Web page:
UPDATE 11/26/14: Uh oh! Willie is having a reaction to the hardware that was placed in his right leg so he is scheduled to have the hardware removed on December 4. At that time if the surgeon feels Willie’s right leg is strong enough to take over for the left leg, they will move forward with the surgery on the left leg as planned. Barring any other complication, the hardware in the left leg can be removed three months after the left leg surgery and little Willie can get on to a spirited, high-energy life as a pain-free happy Springer!

UPDATE 12/8/14: Willie’s facial expression framed by that e-collar says it all, doesn’t it! Right now, although the vet and his foster mom agree he is progressing just fine, he seems a little sad and disappointed because his physical activity is once again being curtailed and/or controlled. He had surgery on December 4 to remove the hardware from his right leg and had the TPLO procedure done on the left leg. (TPLO stands for Tibial Plateau Leveling Osteotomy, a surgical procedure performed on the cruciate ligament to prevent forward and backward sliding of the femur on the tibia bone.) He wants to climb stairs by himself, but Foster Mom says “no way” as she totes him up the stairs in her arms. When it’s time for a walk, he wants to walk freely with his housemate but Foster Mom says “no way” and keeps him close by on a leash.

Despite his protests and sad look, Willie will get this special handling for at least two weeks, then we’ll bet his face will brighten up a bit with a little more freedom. Meanwhile his medications are being closely monitored. His liver function test shows an elevated level of Alkaline Phosphate due to the Rimadyl he takes daily but Rimadyl reduces joint pain and inflammation so it will be continued for its benefits and decreased as we see improvement. He is also taking Tramadol for pain, a daily joint supplement and a multi-vitamin infusion. Willie is definitely in good hands in his foster home and he has a growing family of well-wishers helping him get through this “period of adjustment.” What a happy Springer we’ll hope to see one day soon!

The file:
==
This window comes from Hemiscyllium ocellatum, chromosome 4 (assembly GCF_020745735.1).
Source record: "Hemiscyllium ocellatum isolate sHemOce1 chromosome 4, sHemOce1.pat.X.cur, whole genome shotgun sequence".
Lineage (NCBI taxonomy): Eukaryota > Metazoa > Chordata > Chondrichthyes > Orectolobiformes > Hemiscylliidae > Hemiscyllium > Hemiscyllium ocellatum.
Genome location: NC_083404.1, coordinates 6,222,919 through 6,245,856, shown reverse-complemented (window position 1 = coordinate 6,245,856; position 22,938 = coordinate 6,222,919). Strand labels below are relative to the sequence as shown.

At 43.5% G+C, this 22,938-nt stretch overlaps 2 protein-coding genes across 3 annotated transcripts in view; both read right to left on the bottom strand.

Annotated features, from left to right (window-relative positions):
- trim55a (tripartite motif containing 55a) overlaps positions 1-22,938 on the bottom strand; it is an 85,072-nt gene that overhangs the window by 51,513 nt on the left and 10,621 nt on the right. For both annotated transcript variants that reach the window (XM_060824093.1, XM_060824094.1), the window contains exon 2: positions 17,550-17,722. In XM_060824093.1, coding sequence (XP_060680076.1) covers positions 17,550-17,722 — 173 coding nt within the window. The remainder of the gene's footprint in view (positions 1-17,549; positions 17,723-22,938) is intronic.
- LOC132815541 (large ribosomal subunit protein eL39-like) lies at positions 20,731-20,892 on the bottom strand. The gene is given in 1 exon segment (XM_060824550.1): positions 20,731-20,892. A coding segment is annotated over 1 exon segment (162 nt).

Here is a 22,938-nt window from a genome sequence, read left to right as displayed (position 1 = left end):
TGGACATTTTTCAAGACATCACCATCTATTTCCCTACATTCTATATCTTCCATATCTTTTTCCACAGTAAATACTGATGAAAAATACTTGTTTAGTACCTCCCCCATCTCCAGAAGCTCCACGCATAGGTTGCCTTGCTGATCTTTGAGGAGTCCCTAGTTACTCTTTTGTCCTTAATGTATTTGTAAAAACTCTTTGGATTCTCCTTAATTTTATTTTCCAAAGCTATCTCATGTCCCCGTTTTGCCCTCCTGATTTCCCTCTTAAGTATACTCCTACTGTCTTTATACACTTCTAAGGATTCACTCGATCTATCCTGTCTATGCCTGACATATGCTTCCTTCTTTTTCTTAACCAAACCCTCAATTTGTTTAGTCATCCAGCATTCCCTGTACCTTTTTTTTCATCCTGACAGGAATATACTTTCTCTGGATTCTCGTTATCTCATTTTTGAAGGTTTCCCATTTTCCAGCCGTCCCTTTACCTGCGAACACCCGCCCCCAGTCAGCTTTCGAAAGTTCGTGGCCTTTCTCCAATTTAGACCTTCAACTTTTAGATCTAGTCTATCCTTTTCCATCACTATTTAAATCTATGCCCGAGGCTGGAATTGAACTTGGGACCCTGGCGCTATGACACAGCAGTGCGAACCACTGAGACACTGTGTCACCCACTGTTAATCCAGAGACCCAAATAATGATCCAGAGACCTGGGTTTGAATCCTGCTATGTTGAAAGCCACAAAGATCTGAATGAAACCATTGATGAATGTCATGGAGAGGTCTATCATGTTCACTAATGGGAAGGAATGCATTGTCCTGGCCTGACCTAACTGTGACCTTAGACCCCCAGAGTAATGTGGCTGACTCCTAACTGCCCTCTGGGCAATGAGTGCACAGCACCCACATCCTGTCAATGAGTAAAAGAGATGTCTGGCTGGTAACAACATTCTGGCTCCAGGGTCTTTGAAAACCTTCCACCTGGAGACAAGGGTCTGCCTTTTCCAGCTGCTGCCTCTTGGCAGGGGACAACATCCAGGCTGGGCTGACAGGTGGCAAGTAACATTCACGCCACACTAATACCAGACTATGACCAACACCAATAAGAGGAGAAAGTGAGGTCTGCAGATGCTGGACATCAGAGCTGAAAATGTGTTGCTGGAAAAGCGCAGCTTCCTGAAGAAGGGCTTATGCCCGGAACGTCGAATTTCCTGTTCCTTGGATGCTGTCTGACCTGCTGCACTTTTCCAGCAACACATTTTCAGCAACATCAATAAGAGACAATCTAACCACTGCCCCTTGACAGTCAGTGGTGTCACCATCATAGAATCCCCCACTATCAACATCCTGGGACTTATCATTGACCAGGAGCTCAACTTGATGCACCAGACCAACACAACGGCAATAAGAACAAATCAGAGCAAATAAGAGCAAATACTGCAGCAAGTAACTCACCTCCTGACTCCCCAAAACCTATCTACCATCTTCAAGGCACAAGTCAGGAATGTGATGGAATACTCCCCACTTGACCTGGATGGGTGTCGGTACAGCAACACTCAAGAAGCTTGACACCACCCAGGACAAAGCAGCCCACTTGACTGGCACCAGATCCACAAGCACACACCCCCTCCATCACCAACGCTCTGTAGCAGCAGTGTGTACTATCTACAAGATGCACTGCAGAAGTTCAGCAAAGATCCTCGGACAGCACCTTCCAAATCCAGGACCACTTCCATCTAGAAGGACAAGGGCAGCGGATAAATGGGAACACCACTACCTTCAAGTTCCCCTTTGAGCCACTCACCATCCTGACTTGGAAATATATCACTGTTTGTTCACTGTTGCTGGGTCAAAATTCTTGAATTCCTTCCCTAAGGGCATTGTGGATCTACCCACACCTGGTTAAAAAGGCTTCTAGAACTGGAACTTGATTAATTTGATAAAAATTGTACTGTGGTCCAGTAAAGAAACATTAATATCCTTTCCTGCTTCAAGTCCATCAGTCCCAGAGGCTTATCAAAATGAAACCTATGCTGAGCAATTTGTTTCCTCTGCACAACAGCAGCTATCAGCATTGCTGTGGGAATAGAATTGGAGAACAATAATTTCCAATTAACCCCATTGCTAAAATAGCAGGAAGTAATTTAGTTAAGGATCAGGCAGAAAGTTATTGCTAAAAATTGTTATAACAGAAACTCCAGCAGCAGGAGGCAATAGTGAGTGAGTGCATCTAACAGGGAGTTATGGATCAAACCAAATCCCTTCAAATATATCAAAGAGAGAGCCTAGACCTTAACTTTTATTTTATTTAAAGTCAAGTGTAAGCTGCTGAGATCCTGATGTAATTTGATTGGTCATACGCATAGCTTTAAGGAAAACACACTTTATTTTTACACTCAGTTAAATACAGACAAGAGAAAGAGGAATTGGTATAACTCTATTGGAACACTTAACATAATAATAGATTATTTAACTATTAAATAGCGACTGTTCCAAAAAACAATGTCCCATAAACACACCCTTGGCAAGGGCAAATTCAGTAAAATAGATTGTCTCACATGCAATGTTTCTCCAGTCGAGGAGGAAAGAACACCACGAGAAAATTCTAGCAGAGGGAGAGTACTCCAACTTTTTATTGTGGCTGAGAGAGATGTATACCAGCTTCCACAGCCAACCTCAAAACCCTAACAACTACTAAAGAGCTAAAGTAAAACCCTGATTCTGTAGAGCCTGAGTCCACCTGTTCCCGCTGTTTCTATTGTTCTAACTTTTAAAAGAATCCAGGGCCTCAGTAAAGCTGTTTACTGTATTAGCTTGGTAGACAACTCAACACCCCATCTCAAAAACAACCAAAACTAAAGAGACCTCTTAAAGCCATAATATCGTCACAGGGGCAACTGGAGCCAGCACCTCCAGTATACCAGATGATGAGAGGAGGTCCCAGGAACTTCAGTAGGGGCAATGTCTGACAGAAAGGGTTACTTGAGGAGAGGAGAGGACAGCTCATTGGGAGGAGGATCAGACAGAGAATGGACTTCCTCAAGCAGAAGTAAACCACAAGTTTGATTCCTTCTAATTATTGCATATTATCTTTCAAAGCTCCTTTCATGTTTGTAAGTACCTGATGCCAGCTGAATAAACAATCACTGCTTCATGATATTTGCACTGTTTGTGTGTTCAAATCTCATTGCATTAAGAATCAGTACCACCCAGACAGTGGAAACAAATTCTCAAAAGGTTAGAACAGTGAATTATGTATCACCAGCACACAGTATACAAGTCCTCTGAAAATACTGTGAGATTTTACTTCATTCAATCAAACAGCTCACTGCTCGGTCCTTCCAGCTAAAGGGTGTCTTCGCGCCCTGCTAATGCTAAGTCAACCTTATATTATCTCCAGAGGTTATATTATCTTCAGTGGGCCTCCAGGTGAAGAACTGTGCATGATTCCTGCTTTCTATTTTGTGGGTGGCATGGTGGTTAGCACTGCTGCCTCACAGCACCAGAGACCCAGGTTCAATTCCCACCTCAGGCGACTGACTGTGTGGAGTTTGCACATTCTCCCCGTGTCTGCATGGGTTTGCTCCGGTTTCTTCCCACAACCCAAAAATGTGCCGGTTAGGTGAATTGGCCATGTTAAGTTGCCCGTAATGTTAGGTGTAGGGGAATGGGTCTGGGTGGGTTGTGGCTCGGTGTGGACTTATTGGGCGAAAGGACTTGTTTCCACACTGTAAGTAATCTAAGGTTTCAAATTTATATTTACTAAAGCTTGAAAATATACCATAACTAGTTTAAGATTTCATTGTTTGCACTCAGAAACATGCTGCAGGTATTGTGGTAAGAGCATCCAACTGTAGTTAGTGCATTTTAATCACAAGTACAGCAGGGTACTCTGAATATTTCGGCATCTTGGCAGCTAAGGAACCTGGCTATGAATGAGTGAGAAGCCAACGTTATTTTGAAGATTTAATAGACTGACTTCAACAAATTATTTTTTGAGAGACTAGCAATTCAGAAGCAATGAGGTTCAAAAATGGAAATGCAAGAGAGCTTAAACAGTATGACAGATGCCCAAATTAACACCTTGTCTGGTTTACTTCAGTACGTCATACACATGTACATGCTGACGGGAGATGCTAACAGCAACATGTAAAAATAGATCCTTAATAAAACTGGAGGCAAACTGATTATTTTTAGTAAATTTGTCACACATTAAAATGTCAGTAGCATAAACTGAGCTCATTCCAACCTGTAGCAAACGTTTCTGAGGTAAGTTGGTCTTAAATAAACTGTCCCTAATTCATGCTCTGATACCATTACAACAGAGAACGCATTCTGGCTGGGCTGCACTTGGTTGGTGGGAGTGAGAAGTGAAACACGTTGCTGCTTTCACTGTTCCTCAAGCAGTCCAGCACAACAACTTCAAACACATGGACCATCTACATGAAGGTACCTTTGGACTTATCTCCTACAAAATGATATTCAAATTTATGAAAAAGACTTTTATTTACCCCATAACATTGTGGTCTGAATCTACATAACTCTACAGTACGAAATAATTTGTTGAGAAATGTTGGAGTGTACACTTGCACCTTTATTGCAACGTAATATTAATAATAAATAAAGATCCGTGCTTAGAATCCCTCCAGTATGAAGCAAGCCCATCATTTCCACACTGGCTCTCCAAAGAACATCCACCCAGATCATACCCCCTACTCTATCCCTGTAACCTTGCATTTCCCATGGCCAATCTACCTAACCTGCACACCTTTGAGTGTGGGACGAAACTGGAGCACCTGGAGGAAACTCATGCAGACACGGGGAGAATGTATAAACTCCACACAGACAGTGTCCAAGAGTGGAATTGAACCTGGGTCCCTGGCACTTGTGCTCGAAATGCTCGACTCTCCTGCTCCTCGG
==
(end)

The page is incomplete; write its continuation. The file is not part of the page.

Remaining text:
UPDATE 1/16/15: Here’s the news from Willie’s recent follow-up vet visit:

His xrays look good.
Results from blood work are good.
He will be on Clindmycin for 3 weeks in case he has a systemic infection.
He’ll also take Gabapentin for pain.
The vet was able to take his leg through a full range of motion.
Once back home with his foster mom, however, he resisted her attempt to put him through his daily “range of motion” exercises — he didn’t snap, but he did growl. She thinks he is willing to let her know how much pain he is in, but he keeps up that classic Springer stoicism when people he doesn’t know very well are pushing and pulling on his leg.

Willie is definitely happier and more lively, but he is still not using his leg — and continues to resist going along with the all-important daily exercises. Foster mom is going to take Willie to the Physical Therapist at Oakdale Emergency Vet Hospital for an evaluation. He needs to learn to use that leg. Stay tuned and send Willie some encouraging words!

UPDATE 2/15/15: Willie still needs to build more muscle in his left leg and his tendons are very tight. His physical therapy sessions, which include massage and water treadmill, are helping but he has a way to go. He is doing well on his daily half-hour walks with his foster mom, but he really really wishes he could ditch the leash and take off running! The physical therapist’s evaluation is that Willie needs at least six to eight more weeks before we see his best results but he is surely showing signs of returning to his own spunky self!

UPDATE 3/15/15: Willie was given the go-ahead for a good romp in the park on March 2 — his physical therapist felt that the exercise would be a good stretch for the tight muscles and tendons in his legs. He had lots of fun but he came away from the adventure favoring his left leg. A quick check and xray with the vet proved that no damage was done — just soreness. Warm packs and gentle massage and manual stretching of the leg was the prescription given to help overcome this slight setback. Foster mom reports that through it all Willie still happy and a very good sport!

UPDATE 8/10/15: Willie has been given the “all clear” to begin the search for his Forever Family! There are a few residual issues that will accompany him because he is such an energetic go-getter and he doesn’t always stay within his exercise limits. He’ll be looking for a family who will help him master the right balance of active fun and recuperative snuggling!

Willie has been adopted!